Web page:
Energy Return on Energy Invested – Prof. Charles Hall’s Comments

In my most recent post, Why the Standard Model of Future Energy Supply Doesn’t Work, I made some comments about the calculation of Energy Returned on Energy Invested. Professor Charles Hall sent me the following response to what I said, which he wanted to have published. I have a few follow-up comments, but I will save them for the comments section.

Section of Why the Standard Model of Future Energy Supply Doesn’t Work Upon Which Comments Are Being Made

The Energy Return on Energy Invested (EROEI) Model of Prof. Charles Hall depended on the thinking of the day: it was the energy consumption that was easy to count that mattered. If a person could discover which energy products had the smallest amount of easily counted energy products as inputs, this would provide an estimate of the efficiency of an energy type, in some sense. Perhaps a transition could be made to more efficient types of energy, so that fossil fuels, which seemed to be in short supply, could be conserved.

The catch is that it is total energy consumption, that matters, not easily counted energy consumption. In a networked economy, there is a huge amount of energy consumption that cannot easily be counted: the energy consumption to build and operate schools, roads, health care systems, and governments; the energy consumption required to maintain a system that repays debt with interest; the energy consumption that allows governments to collect significant taxes on exported oil and other goods. The standard EROEI method assumes the energy cost of each of these is zero. Typically, wages of workers are not considered either.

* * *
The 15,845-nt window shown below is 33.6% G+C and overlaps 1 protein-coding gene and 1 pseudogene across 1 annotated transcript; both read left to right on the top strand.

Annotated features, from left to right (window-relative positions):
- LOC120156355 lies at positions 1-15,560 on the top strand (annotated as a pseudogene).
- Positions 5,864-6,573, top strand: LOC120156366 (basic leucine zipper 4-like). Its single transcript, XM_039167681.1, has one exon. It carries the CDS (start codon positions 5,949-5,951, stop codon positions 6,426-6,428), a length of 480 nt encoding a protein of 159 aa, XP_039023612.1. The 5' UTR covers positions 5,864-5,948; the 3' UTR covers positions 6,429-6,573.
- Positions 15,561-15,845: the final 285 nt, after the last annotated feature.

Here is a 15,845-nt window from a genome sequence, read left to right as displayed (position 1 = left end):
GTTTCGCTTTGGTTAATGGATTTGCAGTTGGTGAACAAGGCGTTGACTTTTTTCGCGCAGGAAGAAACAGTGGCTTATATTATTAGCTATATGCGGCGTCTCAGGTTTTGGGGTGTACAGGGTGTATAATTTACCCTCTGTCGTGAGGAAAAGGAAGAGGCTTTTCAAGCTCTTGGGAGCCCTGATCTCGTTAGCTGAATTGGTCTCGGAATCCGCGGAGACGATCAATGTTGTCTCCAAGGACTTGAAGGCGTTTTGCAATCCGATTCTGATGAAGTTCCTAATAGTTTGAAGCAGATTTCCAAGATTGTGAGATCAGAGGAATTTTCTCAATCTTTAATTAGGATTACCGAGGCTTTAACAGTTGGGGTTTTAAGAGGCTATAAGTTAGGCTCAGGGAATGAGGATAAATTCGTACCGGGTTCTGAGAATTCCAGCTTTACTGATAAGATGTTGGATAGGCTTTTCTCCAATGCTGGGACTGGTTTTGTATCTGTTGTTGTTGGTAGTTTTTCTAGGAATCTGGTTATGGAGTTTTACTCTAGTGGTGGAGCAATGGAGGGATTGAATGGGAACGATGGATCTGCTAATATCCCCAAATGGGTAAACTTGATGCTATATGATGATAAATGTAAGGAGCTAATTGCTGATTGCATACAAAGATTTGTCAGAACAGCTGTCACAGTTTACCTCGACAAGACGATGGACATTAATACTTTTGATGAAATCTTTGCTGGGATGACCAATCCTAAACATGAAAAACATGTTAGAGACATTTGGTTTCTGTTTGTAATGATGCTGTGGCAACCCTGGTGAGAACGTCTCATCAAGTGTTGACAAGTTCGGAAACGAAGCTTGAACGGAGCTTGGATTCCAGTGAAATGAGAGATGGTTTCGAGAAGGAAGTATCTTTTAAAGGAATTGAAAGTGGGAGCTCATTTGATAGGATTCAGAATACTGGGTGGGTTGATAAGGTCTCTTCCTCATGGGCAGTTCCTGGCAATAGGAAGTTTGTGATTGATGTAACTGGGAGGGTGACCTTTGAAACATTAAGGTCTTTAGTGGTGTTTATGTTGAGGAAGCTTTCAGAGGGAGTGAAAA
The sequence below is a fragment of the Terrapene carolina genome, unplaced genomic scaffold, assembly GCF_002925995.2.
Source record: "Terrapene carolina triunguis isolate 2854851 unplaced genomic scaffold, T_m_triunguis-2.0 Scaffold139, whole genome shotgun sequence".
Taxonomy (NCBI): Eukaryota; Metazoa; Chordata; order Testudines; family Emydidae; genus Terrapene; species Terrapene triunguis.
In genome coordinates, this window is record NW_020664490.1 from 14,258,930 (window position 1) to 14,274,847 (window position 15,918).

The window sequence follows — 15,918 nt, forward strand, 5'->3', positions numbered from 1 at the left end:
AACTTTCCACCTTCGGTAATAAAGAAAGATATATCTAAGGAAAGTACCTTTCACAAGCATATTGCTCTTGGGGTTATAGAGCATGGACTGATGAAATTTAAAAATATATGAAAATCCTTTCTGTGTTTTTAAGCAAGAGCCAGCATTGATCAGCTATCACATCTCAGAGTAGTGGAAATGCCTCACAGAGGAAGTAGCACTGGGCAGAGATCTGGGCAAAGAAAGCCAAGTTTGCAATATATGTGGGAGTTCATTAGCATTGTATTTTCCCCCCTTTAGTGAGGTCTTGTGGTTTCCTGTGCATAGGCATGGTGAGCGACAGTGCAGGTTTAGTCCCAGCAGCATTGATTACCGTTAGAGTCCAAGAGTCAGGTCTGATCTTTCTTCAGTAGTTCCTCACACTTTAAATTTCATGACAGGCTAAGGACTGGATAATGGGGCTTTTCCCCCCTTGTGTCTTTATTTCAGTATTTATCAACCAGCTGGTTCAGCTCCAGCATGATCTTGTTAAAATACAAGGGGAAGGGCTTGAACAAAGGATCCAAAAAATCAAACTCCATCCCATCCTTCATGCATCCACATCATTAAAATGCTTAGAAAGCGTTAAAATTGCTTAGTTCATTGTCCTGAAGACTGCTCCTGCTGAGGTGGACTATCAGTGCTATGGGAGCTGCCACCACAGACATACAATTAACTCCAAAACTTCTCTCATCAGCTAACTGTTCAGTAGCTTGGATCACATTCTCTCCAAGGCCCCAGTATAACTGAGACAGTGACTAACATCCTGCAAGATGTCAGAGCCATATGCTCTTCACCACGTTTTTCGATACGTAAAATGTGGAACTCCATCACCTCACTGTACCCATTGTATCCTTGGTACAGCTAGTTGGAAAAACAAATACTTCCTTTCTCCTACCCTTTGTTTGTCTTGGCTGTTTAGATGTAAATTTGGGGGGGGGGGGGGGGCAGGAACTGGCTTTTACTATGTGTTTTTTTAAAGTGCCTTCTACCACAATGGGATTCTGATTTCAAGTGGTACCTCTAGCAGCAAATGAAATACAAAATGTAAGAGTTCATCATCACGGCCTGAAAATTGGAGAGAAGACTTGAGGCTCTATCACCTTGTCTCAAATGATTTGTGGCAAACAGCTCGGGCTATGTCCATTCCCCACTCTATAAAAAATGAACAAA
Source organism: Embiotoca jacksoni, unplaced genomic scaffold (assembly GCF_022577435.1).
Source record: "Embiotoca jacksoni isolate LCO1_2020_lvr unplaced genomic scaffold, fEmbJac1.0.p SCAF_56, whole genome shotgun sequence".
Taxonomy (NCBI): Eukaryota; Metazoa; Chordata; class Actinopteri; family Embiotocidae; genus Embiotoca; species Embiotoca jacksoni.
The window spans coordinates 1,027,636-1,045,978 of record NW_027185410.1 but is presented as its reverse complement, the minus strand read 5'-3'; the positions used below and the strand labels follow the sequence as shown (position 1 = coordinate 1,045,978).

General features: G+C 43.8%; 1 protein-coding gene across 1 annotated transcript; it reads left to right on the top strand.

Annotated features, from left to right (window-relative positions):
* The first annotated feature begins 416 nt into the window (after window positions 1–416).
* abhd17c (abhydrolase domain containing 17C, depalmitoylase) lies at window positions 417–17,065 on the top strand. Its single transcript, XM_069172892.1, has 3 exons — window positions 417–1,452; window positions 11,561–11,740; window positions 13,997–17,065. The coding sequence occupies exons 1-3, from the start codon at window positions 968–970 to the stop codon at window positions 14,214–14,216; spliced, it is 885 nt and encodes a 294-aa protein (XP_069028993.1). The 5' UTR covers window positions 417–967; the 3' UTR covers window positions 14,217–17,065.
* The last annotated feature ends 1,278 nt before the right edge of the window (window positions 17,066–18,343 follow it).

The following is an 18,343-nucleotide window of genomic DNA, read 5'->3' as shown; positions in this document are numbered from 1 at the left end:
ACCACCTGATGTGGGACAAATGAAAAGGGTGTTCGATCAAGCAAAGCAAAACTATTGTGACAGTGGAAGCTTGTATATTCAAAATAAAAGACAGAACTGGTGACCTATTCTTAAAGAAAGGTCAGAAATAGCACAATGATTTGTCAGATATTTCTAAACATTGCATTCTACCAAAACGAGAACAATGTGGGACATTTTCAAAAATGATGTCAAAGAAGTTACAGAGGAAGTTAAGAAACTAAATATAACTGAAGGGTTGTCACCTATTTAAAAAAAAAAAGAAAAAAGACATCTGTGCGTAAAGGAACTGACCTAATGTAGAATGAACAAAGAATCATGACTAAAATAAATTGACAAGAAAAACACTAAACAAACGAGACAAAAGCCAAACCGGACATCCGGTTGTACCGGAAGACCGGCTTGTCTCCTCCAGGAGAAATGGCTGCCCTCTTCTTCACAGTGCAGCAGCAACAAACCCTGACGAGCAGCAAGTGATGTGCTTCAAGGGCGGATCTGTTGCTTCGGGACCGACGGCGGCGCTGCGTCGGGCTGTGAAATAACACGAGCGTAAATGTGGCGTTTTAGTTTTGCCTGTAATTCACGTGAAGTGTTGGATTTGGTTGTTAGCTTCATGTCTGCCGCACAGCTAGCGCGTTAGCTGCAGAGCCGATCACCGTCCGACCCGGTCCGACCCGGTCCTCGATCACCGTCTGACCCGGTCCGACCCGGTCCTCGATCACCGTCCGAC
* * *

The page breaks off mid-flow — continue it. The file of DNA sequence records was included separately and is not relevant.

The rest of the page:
There is also a problem in counting different types of energy inputs and outputs. Our economic system assigns different dollar values to different qualities of energy; the EROEI method basically assigns only ones and zeros. In the EROEI method, certain categories that are hard to count are zeroed out completely. The ones that can be counted are counted as equal, regardless of quality. For example, intermittent electricity is treated as equivalent to high quality, dispatchable electricity.